Leadership Effectiveness: How to Observe National Mental Health Month

Leadership Effectiveness: How to Observe National Mental Health Month

May is National Mental Health Month. You may be impacted personally, or there may be people in your workplace who are experiencing depression, anxiety, or some other mental health concern. And you would not be alone. People around the globe have been affected by the pandemic, the war(s), the Great Resignation, and that is on top of whatever (stressful situation) was going on in people’s lives in “the old normal.” All of this spills into the workplace and is having a profound effect.

“Mental health problems have an impact on employers and businesses directly through increased absenteeism, negative impact on productivity and profits, as well as an increase in costs to deal with the issue.” That statement is from a National Library of Medicine article about mental well-being in the workplace. Another article ties attrition to mental health issues, from Forbes: Mental Health is a leading cause for why people are quitting their jobs.

Mental health issues have long carried a stigma that has made it hard for employees to discuss their struggles in the workplace. As a result, morale, productivity, and innovation all suffer. All leaders and their organizations would benefit from making it safe for people to admit they are struggling, that there is more stress now than ever, that they need a different kind of leadership than they are used to from their boss. Make it safe to talk about feelings, not just the work. Ask people “How are you doing?”  Ask them what they need. Not just: “Will those boxes go out next week?”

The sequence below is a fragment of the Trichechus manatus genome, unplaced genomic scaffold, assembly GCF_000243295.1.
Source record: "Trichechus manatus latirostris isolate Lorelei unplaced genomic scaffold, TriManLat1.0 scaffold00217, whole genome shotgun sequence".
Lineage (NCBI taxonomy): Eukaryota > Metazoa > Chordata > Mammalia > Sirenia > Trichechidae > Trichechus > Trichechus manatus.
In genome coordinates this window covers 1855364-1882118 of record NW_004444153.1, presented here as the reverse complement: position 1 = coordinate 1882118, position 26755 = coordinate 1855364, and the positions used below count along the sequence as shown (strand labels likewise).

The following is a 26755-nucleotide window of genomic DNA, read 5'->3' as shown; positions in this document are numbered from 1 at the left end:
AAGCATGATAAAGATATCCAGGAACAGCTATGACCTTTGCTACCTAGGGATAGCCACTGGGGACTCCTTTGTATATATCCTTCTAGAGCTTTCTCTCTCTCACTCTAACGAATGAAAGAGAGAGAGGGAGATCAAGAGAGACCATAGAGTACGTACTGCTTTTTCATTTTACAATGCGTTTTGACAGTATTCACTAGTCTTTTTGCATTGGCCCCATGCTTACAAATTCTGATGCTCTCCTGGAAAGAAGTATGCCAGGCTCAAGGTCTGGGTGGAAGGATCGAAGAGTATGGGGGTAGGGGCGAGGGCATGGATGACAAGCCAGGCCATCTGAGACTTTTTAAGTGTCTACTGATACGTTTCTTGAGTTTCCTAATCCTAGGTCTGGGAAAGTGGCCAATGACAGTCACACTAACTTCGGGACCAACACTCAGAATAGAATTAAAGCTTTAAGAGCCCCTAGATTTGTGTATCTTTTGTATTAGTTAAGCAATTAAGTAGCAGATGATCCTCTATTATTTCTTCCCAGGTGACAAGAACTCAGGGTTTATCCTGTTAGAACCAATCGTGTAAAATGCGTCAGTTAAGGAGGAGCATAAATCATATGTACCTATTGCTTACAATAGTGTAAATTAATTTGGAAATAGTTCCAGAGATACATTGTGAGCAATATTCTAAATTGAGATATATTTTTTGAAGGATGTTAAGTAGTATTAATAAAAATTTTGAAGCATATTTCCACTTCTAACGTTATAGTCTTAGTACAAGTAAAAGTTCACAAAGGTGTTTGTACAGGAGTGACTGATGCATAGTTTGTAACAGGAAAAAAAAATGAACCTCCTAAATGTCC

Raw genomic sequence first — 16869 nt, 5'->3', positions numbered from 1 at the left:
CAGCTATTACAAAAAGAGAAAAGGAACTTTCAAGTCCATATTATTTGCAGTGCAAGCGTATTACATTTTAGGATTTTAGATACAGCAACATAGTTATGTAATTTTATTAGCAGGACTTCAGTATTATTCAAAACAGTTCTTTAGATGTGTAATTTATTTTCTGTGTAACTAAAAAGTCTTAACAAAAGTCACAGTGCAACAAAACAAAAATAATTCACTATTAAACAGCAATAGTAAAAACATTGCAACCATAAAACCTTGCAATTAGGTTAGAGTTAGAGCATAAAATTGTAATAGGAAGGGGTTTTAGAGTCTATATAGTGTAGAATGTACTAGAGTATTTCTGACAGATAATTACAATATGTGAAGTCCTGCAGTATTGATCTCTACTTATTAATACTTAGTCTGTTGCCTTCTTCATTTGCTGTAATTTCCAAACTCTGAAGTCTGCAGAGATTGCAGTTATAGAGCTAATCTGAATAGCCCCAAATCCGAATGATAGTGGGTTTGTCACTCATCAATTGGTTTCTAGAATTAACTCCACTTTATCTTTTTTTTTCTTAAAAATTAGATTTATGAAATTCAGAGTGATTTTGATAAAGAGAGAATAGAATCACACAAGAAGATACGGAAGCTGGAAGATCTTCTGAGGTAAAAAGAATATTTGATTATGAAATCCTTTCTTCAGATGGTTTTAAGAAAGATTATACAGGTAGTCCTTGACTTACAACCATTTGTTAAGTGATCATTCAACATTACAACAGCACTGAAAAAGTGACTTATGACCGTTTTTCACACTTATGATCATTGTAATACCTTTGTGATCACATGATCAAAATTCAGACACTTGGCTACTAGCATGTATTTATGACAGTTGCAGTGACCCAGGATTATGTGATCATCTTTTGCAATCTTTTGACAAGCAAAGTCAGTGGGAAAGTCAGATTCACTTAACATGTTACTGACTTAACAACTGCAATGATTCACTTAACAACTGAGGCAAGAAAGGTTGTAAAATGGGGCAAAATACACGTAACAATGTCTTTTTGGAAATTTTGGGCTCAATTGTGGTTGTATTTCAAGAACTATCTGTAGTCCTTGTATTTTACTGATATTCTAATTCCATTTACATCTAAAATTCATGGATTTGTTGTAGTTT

Lead with empathy. Treat your employees as if they were literally human resources, because that is exactly what they are. Here are four ways to reverse your employees’ fears about discussing (also known as telling the truth about) personal issues that might be affecting their job performance:

  1. Communicate that it is OK to discuss mental health issues. Be sure your employees know they are encouraged to surface such issues and that these conversations will be kept confidential. It is imperative that leaders create a safe space for team members, peers, or direct reports to be able to talk safely and confidentially if they are struggling with mental health issues.
  2. Provide training for your HR staff and for leaders. Include how to engage in dialogue about mental health and where, when, and how to refer.
  3. Lead by example – the old model of everybody keeping their struggles to themselves is outdated. Executives can humanize themselves without losing respect. Here is an article on this very topic, also from Forbes: Destigmatizing Mental Health In The Workplace Starts At The Top  
  4. Make sure that you create policies that support these initiatives. Ensure there is no retaliation or any negative consequence to raising these issues.

We found this list of 21 Mental Health Awareness Month Activities for the Workplace, some are as simple as creating an engaging bulletin board to honor Mental Health Awareness Month and follow through with posting information and resources for anyone who is struggling.

Is your company possibly experiencing absenteeism and attrition of high performers connected to mental health concerns? What steps are you taking to reverse this trend?

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